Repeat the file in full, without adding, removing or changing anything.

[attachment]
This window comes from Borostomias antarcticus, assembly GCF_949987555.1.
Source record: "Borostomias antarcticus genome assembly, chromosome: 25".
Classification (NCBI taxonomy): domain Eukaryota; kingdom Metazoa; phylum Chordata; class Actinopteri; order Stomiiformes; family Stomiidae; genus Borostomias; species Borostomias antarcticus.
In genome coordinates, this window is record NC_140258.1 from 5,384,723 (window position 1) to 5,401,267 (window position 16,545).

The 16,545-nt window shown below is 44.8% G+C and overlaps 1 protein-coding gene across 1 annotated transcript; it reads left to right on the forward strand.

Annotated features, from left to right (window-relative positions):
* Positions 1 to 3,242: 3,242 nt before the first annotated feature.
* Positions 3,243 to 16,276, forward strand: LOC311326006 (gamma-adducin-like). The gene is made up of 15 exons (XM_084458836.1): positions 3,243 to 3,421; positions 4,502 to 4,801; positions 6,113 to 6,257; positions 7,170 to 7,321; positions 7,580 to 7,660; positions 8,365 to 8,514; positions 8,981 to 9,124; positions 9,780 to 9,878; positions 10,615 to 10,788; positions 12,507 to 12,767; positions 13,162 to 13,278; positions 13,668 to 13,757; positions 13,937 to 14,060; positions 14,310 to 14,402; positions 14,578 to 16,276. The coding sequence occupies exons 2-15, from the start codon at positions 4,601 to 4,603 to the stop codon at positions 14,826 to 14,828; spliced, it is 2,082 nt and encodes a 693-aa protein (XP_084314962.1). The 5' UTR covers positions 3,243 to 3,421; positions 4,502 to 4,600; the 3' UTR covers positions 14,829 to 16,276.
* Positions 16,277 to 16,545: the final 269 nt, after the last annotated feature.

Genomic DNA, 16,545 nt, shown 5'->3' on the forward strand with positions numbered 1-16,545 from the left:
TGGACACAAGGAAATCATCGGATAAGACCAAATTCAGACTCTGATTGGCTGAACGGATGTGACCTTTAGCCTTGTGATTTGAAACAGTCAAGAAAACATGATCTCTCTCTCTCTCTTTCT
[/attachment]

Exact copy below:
This window comes from Borostomias antarcticus, assembly GCF_949987555.1.
Source record: "Borostomias antarcticus genome assembly, chromosome: 25".
Classification (NCBI taxonomy): domain Eukaryota; kingdom Metazoa; phylum Chordata; class Actinopteri; order Stomiiformes; family Stomiidae; genus Borostomias; species Borostomias antarcticus.
In genome coordinates, this window is record NC_140258.1 from 5,384,723 (window position 1) to 5,401,267 (window position 16,545).

The 16,545-nt window shown below is 44.8% G+C and overlaps 1 protein-coding gene across 1 annotated transcript; it reads left to right on the forward strand.

Annotated features, from left to right (window-relative positions):
* Positions 1 to 3,242: 3,242 nt before the first annotated feature.
* Positions 3,243 to 16,276, forward strand: LOC311326006 (gamma-adducin-like). The gene is made up of 15 exons (XM_084458836.1): positions 3,243 to 3,421; positions 4,502 to 4,801; positions 6,113 to 6,257; positions 7,170 to 7,321; positions 7,580 to 7,660; positions 8,365 to 8,514; positions 8,981 to 9,124; positions 9,780 to 9,878; positions 10,615 to 10,788; positions 12,507 to 12,767; positions 13,162 to 13,278; positions 13,668 to 13,757; positions 13,937 to 14,060; positions 14,310 to 14,402; positions 14,578 to 16,276. The coding sequence occupies exons 2-15, from the start codon at positions 4,601 to 4,603 to the stop codon at positions 14,826 to 14,828; spliced, it is 2,082 nt and encodes a 693-aa protein (XP_084314962.1). The 5' UTR covers positions 3,243 to 3,421; positions 4,502 to 4,600; the 3' UTR covers positions 14,829 to 16,276.
* Positions 16,277 to 16,545: the final 269 nt, after the last annotated feature.

Genomic DNA, 16,545 nt, shown 5'->3' on the forward strand with positions numbered 1-16,545 from the left:
TGGACACAAGGAAATCATCGGATAAGACCAAATTCAGACTCTGATTGGCTGAACGGATGTGACCTTTAGCCTTGTGATTTGAAACAGTCAAGAAAACATGATCTCTCTCTCTCTCTTTCT